Do you own a property in Lakeview or Central Houghton? You likely have the expectation of "due process" if the city wanted to change what or how you could develop your property. Would you be surprised if you weren't contacted by the city and they just changed how you could use your land?
Would you be equally surprised if you didn't receive notice that the property next door was being reclassified from a single family home designation to a High Intensity commercial development?
Since there are arguably dozens of zoning changes about to happen with no "Official Notice" of specific zoning changes, you may want to quickly inquire about properties around you that are currently in the final stages of rezone. If your property or neighbor's is being rezoned in an objectionable way you have only until this Friday to send written comments to the Kirkland Planning department. They have stopped accepting public spoken testimony.
To provide some insight, during the Lakeview Neighborhood Advisory Committee Meetings we had many large zoning changes come before us. Many of the land use and zoning changes were ones that the committee was not in favor of implementing. Many seemed as though they would create hardship or unanticipated changes to residents and we objected but they were pushed on through the rezone process. We asked that specific public notice be mailed to impacted owners and their neighbors. We were told "They will be informed."
Now we are in the 11th hour. I believe that the city is relying on things like notice boards that say "Comprehensive Plan and Code Updates." I have been unable to find anyone who has received specific, official notice maileand I fear that most folks don't realize that these broad terms may have a very specific change on the property that they own. "Code updates" = Zoning Code updates, is a fact that has likely escaped the radar of most residents.
I read with interest where Supreme Courts have held that due process requires more than newspaper notice of a zoning change. It seems unfair if standard "Notice of Zoning Change" with the particulars is not sent out by mail or any other delivery method, particularly since our resident's are easily contacted with their property tax bills. Supreme courts have held that even though the minimum required legal standard may be met, this does not comply with constitutional madates. "(T)he Mullane [US 1950] Court held that notice by publication is not sufficient with respect to an individual whose name and address are known and easily ascertainable.” The Court noted, “Here, under all of the circumstances, we do not believe that service was reasonably calculated to inform the plaintiffs of the pendency of the zoning meeting.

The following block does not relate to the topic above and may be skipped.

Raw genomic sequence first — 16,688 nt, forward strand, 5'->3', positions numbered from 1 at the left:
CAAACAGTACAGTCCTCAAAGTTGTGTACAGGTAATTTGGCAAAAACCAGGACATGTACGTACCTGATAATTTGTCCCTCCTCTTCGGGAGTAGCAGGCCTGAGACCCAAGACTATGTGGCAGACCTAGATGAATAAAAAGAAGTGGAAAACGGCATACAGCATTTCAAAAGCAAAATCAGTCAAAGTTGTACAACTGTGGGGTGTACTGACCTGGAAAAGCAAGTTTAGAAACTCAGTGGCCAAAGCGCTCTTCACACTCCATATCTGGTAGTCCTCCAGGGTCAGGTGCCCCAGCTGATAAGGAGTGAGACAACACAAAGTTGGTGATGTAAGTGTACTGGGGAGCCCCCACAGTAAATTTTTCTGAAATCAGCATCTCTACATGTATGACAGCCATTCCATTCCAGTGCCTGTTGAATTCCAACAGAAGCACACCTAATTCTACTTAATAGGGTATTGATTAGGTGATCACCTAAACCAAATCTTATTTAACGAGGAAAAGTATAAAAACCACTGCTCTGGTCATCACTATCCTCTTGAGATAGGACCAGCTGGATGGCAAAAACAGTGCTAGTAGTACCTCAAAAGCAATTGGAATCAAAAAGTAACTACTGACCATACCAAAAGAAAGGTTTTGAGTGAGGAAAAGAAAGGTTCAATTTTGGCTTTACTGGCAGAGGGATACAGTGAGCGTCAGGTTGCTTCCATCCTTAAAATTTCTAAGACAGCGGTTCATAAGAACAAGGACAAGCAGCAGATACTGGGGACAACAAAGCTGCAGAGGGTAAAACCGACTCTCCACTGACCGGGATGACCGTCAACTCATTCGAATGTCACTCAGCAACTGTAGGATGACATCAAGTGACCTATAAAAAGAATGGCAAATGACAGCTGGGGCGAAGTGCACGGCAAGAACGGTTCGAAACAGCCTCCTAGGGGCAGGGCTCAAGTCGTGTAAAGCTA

My experience goes farther with the recent Shoreline Master Program Amendments. Somehow a major reclassification of a property happened so that a Residential Single family designation of low impact became a High Intensity 116/acre High Intensity Commercial use. When I asked for a copy of the "Notice Postcard" that the city claimed to have sent it was titled and written as follows:
"Shoreline Master Plan Update"
"We will be soliciting feedback on issues such as: Setback provisions; Piers and Shoreline Protection Structures, such as bulkheads; Incentives for restoring shorelines."
The property that was changed from use similar to surrounding Single Family homes to High Intensity Use Commercial is across Lake Washington Boulevard from the shoreline. It doesn't have a pier, a dock, a bulkhead, etc. There was nothing about this 180 degree change in use that made it more protective of the shoreline. How was this a part of what neighbors were "Noticed" about?
Central Puget Sound Growth Management Hearings Board has stated that Notice "that is reasonably calculated to reach the intended public ...must be measured against whether it is effective in alerting the public to the key questions in play." "If existing land use designations are potentially being changed this should be so noted [in the Notice]."
I urge neighbors to inquire as to any land use or zoning changes that may currently be in the approval step. You have but 3-4 days to get your public comments before the Planning Commission and the Houghton Community Council. I only wish we'd been more successful getting the city to notify you directly.
Member, Lakeview Neighborhood Advisory Committee